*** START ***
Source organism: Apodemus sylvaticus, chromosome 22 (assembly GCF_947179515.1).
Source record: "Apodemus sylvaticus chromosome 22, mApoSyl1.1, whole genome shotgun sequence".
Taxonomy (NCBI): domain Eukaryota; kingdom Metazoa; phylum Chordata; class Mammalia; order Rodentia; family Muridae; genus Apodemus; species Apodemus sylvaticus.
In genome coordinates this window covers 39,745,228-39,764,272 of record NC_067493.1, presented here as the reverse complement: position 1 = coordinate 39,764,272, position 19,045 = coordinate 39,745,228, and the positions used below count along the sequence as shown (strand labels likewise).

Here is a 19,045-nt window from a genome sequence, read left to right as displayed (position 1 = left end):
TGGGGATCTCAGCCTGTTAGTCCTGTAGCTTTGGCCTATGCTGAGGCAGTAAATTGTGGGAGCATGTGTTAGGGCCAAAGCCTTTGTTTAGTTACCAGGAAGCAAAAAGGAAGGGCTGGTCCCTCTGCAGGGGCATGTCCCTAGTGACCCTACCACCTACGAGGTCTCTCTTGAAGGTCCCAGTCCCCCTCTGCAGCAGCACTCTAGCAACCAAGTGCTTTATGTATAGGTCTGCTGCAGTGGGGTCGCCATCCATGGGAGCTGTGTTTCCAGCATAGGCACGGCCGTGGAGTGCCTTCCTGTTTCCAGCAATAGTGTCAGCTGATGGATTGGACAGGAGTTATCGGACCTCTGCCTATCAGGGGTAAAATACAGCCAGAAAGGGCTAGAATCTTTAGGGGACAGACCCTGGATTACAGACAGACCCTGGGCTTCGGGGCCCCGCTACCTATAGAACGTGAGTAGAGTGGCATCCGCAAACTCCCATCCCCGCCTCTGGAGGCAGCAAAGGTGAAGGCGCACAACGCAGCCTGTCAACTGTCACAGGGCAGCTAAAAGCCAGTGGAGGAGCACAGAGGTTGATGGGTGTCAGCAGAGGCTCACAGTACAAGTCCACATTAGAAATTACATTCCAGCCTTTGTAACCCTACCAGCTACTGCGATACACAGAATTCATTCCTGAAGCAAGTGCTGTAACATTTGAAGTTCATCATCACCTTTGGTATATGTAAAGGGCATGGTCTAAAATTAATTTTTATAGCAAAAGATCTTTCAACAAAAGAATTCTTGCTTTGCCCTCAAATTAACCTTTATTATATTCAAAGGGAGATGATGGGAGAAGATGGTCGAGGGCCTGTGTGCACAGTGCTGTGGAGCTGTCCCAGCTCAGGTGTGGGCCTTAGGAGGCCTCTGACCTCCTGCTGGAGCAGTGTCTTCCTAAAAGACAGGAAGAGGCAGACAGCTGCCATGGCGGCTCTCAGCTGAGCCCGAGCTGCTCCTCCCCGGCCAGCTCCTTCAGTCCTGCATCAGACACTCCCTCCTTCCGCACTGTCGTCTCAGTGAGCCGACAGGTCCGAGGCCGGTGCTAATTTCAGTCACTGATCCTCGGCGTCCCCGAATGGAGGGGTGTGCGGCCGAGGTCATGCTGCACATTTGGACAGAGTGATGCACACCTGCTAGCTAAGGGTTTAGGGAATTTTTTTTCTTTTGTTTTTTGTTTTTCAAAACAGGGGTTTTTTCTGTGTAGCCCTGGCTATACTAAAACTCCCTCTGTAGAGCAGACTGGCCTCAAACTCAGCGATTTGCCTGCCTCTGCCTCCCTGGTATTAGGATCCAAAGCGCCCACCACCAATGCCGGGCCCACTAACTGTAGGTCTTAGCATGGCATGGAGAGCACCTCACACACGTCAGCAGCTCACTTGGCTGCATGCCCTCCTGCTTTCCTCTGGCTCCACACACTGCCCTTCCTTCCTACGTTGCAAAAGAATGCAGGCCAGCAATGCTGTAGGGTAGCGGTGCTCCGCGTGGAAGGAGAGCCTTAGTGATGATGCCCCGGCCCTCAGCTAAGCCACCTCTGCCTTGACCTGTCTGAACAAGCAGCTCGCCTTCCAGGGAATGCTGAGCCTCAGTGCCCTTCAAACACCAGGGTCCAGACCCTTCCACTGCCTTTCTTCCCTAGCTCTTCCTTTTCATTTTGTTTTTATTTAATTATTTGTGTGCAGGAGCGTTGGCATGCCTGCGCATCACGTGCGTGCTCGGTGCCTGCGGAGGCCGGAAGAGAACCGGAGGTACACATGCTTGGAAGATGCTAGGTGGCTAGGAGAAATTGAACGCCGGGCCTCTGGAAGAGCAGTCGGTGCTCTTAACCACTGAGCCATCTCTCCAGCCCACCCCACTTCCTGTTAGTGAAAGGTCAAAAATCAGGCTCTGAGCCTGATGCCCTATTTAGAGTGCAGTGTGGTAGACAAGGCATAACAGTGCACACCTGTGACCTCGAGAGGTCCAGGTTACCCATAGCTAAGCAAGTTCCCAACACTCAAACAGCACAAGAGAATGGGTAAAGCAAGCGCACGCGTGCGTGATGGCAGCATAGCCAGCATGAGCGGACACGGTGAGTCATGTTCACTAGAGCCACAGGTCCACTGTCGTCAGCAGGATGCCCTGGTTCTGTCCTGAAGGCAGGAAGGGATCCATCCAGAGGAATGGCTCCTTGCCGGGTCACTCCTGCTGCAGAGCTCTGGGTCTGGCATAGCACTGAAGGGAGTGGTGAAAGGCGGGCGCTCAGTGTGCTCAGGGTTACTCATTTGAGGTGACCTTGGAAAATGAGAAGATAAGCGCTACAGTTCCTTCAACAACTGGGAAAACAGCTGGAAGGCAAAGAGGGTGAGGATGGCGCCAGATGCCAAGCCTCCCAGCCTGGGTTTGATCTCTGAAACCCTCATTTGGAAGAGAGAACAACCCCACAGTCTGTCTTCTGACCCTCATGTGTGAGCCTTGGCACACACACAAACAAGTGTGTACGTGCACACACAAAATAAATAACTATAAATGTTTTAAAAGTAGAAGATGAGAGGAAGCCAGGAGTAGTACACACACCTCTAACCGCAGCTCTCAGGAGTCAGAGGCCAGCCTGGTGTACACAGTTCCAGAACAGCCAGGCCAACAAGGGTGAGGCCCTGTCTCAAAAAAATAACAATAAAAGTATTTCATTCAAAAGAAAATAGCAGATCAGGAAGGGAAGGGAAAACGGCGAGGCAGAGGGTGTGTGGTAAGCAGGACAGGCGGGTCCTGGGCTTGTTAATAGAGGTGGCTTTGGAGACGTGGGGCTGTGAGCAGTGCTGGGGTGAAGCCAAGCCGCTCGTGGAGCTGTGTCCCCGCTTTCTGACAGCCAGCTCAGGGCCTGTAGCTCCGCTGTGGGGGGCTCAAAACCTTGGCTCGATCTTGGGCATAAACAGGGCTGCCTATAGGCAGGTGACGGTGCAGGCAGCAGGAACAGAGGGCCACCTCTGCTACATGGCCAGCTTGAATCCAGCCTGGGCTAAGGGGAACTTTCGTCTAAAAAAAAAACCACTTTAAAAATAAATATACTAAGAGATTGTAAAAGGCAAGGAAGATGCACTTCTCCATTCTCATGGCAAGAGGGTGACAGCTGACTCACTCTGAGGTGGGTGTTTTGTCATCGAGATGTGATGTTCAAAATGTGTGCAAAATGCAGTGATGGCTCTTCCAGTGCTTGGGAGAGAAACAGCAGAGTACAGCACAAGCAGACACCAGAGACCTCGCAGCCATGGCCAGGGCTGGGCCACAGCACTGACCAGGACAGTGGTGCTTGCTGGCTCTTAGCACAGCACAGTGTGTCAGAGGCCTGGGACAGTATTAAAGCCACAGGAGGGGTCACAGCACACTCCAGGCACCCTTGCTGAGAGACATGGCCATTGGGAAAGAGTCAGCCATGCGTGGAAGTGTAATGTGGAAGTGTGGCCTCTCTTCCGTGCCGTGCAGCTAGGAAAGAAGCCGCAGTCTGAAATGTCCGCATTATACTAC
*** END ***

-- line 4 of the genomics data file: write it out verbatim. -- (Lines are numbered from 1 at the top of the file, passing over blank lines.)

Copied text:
In genome coordinates this window covers 39,745,228-39,764,272 of record NC_067493.1, presented here as the reverse complement: position 1 = coordinate 39,764,272, position 19,045 = coordinate 39,745,228, and the positions used below count along the sequence as shown (strand labels likewise).